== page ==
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Open Access Research article

The midgut transcriptome of Phlebotomus (Larroussius) perniciosus, a vector of Leishmania infantum: comparison of sugar fed and blood fed sand flies

Anna Dostálová1, Jan Votýpka1, Amanda J Favreau2, Kent D Barbian2, Petr Volf1, Jesus G Valenzuela3* and Ryan C Jochim3*

Author affiliations

1 Department of Parasitology, Faculty of Science, Charles University in Prague, Vinicna 7, 128 44 Praha 2, Czech Republic

2 Genomics Unit, Research Technologies Section, Rocky Mountain Laboratories, Hamilton, Montana 59840, USA

3 Vector Molecular Biology Unit, Laboratory of Malaria and Vector Research, NIAID, NIH, Rockville, MD, 20852, USA

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Citation and License

BMC Genomics 2011, 12:223  doi:10.1186/1471-2164-12-223

Published: 10 May 2011

Abstract

Background

Parasite-vector interactions are fundamental in the transmission of vector-borne diseases such as leishmaniasis. Leishmania development in the vector sand fly is confined to the digestive tract, where sand fly midgut molecules interact with the parasites. In this work we sequenced and analyzed two midgut-specific cDNA libraries from sugar fed and blood fed female Phlebotomus perniciosus and compared the transcript expression profiles.

Results

A total of 4111 high quality sequences were obtained from the two libraries and assembled into 370 contigs and 1085 singletons. Molecules with putative roles in blood meal digestion, peritrophic matrix formation, immunity and response to oxidative stress were identified, including proteins that were not previously reported in sand flies. These molecules were evaluated relative to other published sand fly transcripts. Comparative analysis of the two libraries revealed transcripts differentially expressed in response to blood feeding. Molecules up regulated by blood feeding include a putative peritrophin (PperPer1), two chymotrypsin-like proteins (PperChym1 and PperChym2), a putative trypsin (PperTryp3) and four putative microvillar proteins (PperMVP1, 2, 4 and 5). Additionally, several transcripts were more abundant in the sugar fed midgut, such as two putative trypsins (PperTryp1 and PperTryp2), a chymotrypsin (PperChym3) and a microvillar protein (PperMVP3). We performed a detailed temporal expression profile analysis of the putative trypsin transcripts using qPCR and confirmed the expression of blood-induced and blood-repressed trypsins. Trypsin expression was measured in Leishmania infantum-infected and uninfected sand flies, which identified the L. infantum-induced down regulation of PperTryp3 at 24 hours post-blood meal.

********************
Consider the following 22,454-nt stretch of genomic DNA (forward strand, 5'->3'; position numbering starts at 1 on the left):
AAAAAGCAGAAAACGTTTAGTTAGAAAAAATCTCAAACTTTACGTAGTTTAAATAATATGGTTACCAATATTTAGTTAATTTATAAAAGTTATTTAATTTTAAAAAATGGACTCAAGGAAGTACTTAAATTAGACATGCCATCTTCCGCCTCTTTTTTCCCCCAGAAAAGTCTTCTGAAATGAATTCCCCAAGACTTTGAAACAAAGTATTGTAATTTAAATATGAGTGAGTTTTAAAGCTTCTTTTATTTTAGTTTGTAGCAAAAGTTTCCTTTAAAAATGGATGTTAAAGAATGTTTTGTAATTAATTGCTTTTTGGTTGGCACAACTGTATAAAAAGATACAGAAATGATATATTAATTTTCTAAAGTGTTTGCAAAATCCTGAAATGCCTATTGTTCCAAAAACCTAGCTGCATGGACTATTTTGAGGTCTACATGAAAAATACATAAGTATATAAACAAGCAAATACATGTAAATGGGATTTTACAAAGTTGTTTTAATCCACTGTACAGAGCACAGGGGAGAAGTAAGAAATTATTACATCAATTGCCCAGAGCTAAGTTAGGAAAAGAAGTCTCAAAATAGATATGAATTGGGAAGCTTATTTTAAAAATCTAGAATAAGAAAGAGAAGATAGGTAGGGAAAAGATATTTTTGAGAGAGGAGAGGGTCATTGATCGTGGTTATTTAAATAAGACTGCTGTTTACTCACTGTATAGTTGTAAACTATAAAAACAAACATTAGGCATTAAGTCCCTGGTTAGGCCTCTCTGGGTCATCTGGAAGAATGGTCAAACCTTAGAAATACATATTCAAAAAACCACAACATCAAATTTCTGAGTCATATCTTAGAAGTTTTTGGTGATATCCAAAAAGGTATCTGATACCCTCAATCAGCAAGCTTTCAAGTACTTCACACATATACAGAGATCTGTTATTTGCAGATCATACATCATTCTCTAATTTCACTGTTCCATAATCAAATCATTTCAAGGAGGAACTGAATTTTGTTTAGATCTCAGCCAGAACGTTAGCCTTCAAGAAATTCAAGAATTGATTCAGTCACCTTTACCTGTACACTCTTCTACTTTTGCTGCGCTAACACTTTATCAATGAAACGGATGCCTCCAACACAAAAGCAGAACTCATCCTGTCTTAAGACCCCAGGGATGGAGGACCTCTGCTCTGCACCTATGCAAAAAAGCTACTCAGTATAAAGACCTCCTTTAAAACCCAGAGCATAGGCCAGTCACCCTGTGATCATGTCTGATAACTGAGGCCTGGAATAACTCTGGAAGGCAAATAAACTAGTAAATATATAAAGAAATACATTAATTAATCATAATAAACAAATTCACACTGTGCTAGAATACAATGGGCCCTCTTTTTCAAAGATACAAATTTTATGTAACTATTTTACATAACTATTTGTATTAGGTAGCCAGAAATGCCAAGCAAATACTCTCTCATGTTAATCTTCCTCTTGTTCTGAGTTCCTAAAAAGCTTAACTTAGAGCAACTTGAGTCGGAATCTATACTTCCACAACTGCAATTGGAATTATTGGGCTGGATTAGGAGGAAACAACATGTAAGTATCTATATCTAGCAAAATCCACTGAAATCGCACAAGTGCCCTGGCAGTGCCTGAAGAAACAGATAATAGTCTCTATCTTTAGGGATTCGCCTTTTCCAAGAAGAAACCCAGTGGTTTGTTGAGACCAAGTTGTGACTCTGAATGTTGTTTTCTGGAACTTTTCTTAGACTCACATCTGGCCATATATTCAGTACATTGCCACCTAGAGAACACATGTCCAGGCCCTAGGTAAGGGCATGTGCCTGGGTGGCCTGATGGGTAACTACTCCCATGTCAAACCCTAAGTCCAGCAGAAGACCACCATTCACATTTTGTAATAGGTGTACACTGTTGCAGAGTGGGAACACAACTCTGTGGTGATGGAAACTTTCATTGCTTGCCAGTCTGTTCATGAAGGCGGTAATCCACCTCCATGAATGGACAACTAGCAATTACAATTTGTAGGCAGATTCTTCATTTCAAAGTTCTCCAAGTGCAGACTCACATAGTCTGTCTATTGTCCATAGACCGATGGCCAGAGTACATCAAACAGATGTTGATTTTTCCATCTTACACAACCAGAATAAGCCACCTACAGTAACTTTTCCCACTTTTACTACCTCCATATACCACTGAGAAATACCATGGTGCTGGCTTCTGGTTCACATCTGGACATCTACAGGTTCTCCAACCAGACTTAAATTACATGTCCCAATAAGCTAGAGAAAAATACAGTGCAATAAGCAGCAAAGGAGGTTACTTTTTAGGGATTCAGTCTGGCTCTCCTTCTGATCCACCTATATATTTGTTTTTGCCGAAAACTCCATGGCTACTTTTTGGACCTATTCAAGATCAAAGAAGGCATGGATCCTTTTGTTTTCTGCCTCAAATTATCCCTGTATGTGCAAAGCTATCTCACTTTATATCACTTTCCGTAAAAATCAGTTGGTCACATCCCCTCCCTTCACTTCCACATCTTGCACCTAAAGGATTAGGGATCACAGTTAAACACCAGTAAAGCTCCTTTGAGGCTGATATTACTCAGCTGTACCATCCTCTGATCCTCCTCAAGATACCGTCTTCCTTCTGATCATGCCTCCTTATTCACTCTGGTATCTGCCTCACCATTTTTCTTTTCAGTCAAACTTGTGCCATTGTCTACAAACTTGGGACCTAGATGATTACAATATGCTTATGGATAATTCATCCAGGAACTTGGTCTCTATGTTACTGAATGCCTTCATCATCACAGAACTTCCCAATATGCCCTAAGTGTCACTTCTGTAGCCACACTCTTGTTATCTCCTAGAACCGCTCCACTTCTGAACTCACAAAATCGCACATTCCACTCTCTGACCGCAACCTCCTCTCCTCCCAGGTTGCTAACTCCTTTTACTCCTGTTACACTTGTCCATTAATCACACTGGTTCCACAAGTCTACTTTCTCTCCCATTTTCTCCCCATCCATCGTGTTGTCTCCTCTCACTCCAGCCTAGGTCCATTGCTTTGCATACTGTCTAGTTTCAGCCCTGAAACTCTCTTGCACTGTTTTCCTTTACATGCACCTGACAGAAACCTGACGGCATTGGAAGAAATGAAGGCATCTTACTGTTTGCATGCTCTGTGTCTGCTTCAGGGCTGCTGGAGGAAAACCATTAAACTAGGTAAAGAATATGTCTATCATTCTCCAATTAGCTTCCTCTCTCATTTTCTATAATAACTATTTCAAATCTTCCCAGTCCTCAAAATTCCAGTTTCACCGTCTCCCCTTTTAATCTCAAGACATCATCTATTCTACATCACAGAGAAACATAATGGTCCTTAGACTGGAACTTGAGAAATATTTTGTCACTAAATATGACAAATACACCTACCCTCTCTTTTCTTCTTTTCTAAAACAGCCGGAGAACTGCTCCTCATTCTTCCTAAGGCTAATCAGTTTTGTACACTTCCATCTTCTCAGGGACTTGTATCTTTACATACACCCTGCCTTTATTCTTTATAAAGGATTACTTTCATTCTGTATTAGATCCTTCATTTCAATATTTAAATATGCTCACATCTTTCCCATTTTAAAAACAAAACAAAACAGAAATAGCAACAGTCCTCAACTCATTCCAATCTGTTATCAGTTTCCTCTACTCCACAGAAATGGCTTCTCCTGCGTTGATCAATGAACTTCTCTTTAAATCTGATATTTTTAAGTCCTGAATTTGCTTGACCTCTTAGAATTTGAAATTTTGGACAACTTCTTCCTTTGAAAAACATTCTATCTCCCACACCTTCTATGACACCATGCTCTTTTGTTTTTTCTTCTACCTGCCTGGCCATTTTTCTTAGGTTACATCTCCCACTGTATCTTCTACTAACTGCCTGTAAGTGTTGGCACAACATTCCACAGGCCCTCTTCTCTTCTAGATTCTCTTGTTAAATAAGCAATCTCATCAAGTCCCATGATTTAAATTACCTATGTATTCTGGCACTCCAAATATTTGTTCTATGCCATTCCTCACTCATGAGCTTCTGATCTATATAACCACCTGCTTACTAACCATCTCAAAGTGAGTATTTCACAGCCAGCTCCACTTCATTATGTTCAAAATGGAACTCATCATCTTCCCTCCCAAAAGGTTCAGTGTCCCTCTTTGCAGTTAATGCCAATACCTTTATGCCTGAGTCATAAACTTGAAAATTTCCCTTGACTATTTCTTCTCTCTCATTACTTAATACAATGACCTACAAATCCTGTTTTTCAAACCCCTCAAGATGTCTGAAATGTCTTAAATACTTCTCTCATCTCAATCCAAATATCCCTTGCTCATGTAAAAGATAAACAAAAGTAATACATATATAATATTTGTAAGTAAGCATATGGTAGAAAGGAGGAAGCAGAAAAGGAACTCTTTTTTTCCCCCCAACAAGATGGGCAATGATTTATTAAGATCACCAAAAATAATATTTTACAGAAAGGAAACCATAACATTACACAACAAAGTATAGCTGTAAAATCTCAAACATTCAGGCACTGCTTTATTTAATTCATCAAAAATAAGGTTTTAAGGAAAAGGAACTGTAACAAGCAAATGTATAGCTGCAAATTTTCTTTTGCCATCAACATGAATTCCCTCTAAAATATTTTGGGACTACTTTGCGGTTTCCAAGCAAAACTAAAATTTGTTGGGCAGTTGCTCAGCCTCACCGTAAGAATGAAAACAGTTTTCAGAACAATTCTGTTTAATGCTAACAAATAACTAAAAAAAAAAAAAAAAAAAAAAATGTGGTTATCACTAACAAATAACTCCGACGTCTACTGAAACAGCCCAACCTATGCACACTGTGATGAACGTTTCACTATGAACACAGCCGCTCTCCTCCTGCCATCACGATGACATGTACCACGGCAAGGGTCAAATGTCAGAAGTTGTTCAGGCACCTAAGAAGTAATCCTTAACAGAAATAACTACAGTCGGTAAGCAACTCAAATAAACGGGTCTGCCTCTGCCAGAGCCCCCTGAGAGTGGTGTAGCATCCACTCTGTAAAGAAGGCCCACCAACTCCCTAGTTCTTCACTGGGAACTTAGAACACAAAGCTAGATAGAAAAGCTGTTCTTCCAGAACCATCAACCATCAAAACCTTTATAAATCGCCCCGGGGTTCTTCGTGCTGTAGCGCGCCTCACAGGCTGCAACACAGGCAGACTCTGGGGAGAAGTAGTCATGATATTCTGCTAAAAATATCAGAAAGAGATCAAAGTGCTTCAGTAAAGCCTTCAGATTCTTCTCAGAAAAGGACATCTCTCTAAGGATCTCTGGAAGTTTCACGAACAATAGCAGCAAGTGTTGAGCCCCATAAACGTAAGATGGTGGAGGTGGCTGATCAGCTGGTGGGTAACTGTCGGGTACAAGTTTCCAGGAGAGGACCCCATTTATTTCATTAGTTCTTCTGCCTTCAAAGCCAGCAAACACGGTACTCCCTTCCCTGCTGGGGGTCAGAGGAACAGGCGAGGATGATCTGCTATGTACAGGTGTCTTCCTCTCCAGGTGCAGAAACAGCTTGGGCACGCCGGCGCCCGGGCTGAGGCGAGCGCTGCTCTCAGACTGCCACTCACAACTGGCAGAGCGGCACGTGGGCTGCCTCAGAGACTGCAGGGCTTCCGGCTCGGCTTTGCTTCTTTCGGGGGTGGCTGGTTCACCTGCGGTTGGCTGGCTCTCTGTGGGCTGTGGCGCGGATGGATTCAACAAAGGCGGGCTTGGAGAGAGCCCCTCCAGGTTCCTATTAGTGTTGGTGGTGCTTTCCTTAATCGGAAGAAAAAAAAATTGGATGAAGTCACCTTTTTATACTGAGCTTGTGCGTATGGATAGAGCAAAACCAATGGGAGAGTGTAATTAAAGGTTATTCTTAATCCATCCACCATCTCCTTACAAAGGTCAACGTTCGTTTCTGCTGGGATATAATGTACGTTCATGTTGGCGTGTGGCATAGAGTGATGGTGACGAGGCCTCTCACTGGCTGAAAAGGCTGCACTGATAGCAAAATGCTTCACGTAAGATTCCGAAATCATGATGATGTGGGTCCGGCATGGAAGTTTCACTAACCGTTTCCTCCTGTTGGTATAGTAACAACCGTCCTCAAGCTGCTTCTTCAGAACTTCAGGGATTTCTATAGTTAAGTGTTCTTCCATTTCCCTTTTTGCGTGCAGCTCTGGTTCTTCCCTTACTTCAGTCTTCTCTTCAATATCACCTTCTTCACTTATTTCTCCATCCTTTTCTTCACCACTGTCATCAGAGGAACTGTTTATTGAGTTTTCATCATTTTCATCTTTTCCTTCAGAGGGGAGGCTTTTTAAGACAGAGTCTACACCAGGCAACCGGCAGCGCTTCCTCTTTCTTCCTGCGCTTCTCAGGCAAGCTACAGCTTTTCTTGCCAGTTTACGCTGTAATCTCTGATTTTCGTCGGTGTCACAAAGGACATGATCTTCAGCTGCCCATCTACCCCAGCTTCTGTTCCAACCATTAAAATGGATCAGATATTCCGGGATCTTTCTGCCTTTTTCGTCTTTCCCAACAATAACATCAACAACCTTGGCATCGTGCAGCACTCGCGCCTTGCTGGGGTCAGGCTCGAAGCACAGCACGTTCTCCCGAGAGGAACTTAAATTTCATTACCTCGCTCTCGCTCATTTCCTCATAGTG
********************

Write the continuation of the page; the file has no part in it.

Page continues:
Conclusion

This midgut tissue-specific transcriptome provides insight into the molecules expressed in the midgut of P. perniciosus, an important vector of visceral leishmaniasis in the Old World. Through the comparative analysis of the libraries we identified molecules differentially expressed during blood meal digestion. Additionally, this study provides a detailed comparison to transcripts of other sand flies. Moreover, our analysis of putative trypsins demonstrated that L. infantum infection can reduce the transcript abundance of trypsin PperTryp3 in the midgut of P. perniciosus.